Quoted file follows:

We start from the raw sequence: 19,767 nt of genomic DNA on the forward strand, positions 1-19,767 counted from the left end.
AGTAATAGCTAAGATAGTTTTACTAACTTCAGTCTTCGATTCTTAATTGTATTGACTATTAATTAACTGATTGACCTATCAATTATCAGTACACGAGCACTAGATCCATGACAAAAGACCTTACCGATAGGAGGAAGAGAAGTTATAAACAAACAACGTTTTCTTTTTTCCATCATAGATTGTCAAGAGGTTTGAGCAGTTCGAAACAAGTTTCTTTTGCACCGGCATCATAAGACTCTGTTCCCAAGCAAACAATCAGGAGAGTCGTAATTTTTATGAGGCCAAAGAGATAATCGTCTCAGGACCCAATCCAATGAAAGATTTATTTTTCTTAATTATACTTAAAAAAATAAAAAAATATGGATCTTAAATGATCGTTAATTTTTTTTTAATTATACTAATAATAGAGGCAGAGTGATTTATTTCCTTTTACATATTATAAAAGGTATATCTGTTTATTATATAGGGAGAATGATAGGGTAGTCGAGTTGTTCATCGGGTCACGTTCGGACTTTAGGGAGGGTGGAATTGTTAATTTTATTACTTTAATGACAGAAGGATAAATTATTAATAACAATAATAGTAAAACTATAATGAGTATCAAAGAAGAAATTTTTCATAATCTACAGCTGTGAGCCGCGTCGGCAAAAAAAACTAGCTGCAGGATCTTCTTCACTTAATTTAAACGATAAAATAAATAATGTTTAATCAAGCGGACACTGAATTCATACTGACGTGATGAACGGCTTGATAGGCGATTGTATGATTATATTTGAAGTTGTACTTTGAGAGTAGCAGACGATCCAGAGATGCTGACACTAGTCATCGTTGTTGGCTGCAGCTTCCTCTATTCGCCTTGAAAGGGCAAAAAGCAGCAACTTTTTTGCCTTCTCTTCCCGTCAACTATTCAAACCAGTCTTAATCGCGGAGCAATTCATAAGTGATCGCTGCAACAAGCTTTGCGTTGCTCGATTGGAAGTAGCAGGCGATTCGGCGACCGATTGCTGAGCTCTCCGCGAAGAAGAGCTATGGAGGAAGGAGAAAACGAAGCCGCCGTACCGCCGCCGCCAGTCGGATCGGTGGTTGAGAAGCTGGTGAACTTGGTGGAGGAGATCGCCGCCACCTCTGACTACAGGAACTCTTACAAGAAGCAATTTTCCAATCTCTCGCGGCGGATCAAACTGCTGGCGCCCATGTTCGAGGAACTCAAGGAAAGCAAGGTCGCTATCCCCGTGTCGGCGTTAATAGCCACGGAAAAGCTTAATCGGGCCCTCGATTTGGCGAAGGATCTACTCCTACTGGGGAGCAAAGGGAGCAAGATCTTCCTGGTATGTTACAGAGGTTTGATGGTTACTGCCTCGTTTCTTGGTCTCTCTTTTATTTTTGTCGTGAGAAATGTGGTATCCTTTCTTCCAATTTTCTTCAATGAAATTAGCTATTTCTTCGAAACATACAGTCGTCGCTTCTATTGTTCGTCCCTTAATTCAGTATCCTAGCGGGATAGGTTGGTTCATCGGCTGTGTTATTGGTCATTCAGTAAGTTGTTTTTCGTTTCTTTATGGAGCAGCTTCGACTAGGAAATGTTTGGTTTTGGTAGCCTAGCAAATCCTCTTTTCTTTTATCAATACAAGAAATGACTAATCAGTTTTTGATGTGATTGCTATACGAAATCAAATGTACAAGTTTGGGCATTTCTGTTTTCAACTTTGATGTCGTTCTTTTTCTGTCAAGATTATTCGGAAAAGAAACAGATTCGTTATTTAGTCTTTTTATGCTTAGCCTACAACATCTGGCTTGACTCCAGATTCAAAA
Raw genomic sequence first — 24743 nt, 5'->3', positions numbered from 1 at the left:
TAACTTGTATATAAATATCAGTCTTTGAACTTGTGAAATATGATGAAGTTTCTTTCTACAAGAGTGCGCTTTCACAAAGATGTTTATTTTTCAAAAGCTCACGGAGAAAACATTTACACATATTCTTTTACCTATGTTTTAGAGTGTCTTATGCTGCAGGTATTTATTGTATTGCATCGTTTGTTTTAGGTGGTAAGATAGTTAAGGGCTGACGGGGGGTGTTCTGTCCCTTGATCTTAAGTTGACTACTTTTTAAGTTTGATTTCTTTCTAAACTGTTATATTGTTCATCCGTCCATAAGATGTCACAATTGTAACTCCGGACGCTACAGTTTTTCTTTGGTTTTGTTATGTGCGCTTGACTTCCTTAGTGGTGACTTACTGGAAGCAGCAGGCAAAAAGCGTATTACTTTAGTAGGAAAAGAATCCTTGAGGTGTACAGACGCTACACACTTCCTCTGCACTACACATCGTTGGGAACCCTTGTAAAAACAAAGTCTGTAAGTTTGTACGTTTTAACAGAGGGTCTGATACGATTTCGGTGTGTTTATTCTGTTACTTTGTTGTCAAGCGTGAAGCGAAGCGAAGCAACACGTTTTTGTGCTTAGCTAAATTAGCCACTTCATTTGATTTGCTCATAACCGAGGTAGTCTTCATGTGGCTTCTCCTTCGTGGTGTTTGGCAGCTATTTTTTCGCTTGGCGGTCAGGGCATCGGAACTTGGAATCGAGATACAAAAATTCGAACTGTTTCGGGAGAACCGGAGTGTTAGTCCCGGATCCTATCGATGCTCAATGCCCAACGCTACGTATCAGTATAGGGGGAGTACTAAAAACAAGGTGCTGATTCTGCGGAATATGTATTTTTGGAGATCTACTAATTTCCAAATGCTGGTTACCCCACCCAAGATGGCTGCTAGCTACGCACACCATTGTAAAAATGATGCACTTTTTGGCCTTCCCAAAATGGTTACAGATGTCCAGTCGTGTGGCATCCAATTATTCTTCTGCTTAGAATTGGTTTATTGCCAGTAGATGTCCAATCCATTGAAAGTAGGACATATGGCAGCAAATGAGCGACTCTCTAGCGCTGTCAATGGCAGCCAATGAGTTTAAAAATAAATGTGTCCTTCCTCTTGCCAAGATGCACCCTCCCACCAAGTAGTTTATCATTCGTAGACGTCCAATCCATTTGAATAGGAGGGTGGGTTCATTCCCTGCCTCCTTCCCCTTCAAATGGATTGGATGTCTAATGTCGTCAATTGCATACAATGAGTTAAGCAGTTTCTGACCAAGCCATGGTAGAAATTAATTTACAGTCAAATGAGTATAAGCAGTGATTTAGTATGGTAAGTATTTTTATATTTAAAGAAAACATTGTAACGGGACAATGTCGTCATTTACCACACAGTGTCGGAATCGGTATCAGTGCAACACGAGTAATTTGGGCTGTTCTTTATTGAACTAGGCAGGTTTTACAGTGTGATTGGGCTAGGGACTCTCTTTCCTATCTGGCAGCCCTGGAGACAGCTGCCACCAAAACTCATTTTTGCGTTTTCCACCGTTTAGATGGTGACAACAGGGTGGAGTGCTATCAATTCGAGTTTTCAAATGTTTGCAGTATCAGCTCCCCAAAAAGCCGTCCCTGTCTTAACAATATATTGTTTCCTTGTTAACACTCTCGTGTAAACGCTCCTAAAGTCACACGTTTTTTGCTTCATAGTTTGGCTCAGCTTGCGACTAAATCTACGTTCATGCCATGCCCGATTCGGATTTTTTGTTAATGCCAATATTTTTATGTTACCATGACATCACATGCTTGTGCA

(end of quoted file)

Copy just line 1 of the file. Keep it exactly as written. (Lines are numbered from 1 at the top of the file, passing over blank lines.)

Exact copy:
We start from the raw sequence: 19,767 nt of genomic DNA on the forward strand, positions 1-19,767 counted from the left end.